[Decision on NHL Return to Play hub cities weeks away]

Sean Leahy, NHL writer: I agree with James on the Canadian options. Given the current government mandates, if the NHL wants these two hub cities decided on in the next few weeks, I can’t see Edmonton, Vancouver or Toronto having the time to appease the league’s desires.

The one clear front-runner is Vegas, for obvious reasons. Hotel capacity, transportation, rinks, low COVID-19 case rates. The Nevada summer heat is one worry I have, which will give Dan Craig and his team plenty of work to do to ensure the sheets are up-to-par.

Columbus or Pittsburgh would make sense if you want that East/West mix for TV. If the schedule is going to be something similar to the NCAA basketball tournament, the Columbus/Pittsburgh side would start their games at noon ET and we’d have hockey all day with the Vegas games ending the night.

Both have key factors in their corner: multiple ice sheets, hotel proximity, and have been flattening the curve when it comes to COVID-19 cases.

Jake Abrahams, Managing Editor, NHL content: From the outside, it would seem the top considerations for hub city destinations are the COVID-19 conditions, and whether the infrastructure is sufficient to execute a tournament of this scope. The former is a variable that involves expert opinion and decision making, so I won’t attempt to weigh the cities based on that. The latter is something the league had time to evaluate before it announced the 10 candidates, so one would assume that all the “finalists” meet whatever minimum standard is required to host.

My initial thought from the very beginning was that Las Vegas should be a lock, and the details of what that might look like were described in a recent report from The Athletic. Vegas seems uniquely equipped to create the most controlled environment for these purposes. That’s got my first vote.

With that in mind, my second hub city choice is Pittsburgh, for a few reasons:

First, geographical balance is important considering that, at least at the very beginning, there figure to be several games per day across the two sites. This Olympic-style format would work best on TV if there were staggered start times to accommodate audiences in every time zone. That rules out Los Angeles and Vancouver.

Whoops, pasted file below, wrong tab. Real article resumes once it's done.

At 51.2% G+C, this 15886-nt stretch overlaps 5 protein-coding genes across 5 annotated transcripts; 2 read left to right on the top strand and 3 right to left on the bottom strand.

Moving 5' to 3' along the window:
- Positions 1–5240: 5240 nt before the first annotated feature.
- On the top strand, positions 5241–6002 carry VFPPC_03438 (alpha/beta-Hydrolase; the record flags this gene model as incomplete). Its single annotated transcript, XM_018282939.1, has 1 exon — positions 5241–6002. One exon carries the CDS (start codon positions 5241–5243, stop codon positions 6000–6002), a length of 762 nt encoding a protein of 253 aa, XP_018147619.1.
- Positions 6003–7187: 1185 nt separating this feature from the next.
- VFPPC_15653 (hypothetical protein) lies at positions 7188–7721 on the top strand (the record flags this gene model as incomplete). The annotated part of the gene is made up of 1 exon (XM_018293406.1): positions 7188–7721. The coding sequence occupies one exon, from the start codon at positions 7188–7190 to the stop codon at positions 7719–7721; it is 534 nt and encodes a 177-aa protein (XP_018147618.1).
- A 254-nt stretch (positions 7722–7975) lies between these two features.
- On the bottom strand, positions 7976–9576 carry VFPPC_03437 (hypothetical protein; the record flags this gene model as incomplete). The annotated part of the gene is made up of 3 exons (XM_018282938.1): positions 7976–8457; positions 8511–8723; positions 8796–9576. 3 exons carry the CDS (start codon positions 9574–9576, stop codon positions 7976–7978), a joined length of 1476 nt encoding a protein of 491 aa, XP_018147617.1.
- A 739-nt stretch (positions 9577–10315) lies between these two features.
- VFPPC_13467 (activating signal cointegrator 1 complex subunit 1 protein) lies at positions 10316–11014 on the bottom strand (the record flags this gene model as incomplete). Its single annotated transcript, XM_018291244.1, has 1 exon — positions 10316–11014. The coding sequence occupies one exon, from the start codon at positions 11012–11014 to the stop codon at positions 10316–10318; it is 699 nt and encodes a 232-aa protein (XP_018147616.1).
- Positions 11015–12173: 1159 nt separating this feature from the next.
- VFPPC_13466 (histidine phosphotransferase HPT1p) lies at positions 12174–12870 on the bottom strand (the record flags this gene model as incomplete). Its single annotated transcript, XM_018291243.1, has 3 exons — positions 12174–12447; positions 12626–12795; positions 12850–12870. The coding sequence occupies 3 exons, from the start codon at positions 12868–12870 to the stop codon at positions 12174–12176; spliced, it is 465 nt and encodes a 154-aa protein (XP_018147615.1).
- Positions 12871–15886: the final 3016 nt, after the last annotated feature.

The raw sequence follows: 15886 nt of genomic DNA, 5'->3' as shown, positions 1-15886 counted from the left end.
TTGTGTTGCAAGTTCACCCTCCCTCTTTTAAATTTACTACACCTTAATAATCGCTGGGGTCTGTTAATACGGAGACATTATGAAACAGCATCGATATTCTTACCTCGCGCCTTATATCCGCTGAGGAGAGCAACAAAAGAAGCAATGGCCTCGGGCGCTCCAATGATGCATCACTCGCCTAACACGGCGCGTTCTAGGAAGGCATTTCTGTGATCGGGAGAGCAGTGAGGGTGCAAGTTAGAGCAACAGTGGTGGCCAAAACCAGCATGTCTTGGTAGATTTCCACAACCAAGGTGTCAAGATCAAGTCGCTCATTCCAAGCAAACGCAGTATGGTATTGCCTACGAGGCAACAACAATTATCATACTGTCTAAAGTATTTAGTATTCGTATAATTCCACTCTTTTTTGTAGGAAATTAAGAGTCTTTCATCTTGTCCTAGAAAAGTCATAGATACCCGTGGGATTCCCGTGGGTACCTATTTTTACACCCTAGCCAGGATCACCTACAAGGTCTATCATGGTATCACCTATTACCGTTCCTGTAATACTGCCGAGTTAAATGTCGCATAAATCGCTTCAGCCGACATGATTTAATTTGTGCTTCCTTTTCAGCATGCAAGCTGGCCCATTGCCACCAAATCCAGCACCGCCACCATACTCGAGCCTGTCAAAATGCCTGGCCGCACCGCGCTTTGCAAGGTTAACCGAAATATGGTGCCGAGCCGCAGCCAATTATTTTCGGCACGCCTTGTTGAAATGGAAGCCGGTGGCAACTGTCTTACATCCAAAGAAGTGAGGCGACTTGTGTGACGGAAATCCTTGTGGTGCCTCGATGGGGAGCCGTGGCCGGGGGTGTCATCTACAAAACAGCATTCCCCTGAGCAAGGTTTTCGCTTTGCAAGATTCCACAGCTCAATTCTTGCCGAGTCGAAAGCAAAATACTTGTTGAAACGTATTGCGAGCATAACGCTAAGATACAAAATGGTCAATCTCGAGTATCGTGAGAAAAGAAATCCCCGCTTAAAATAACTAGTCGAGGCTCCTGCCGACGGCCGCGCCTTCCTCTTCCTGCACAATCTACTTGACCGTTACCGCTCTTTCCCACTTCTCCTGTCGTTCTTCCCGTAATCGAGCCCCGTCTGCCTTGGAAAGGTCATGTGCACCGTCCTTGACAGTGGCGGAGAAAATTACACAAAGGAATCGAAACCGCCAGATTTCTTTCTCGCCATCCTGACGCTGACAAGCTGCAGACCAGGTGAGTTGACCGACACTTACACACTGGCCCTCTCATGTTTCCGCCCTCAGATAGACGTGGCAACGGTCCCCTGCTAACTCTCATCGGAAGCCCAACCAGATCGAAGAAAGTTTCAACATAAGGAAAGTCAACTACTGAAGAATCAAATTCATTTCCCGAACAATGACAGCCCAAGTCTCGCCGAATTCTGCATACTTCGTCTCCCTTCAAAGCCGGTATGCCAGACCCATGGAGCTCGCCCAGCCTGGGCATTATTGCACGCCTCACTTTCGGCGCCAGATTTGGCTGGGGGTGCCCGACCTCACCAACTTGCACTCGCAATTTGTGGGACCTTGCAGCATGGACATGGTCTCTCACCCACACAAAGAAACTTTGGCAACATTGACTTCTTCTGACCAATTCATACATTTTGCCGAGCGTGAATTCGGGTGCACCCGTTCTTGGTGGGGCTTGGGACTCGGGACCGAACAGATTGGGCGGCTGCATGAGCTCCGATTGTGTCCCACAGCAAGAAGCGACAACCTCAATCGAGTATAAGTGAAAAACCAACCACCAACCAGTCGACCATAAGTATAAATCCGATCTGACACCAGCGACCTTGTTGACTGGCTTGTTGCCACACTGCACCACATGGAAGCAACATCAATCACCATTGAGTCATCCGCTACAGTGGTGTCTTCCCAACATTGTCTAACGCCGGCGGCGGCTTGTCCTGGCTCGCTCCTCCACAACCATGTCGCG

Second, it’s unclear to what extent the US-Canada border situation will influence the final decision, but given where things stand at this exact moment, it seems more practical to have both sites in the US. That rules out Edmonton and Toronto.

That leaves Chicago, Columbus, Dallas, Minneapolis/St. Paul, and Pittsburgh. I’ve got no good reason for picking Pittsburgh except: why not give a carrot to the team that has to go up against Carey Price (who was the overwhelming choice for best goalie in this year’s NHLPA Player Poll) and the Montreal Canadiens (who effectively had a zero percent chance of making the playoffs when the season paused)?

There you have it. Las Vegas and Pittsburgh. The Marc-Andre Fleury bowl.

MORE:
NHL announces return-to-play plans
A look at the Eastern Conference matchups
Final standings for 2019-20 NHL season, NHL draft odds
A look at the Western Conference matchups

Russia hires Bragin as men’s national hockey team coach

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MOSCOW (AP) — Russia hired Valery Bragin as coach of the men’s national hockey team on Friday as it gears up to defend its Olympic title in 2022.

Bragin moves up from his longtime role in charge of the Russian under-20 team, which he led to the silver medal at this year’s world junior championships.

The Russian Hockey Federation didn’t say for how long Bragin’s contract runs. Bragin said his main aim was to prepare the team for next year’s world championships with a focus on players from outside the NHL.

Bragin replaces former Toronto Maple Leafs player Alexei Kudashov, who moves into a consultant role with the national team after 11 months as head coach.

Bragin also takes over from Kudashov as head coach of club team SKA St. Petersburg, whose operations are tightly intertwined with those of the national team. Roman Rotenberg is the general manager for both teams and holds vice president roles in both the club and the federation.

Rotenberg said in a statement that Kudashov “cannot currently put his full focus on coaching work.” He did not elaborate further.

Three-time Stanley Cup champion Igor Larionov replaces Bragin in charge of the junior team.

Russia’s players won the men’s hockey gold medal at the 2018 Olympics under the “Olympic Athletes from Russia” name after the country was officially barred from the games for doping offenses.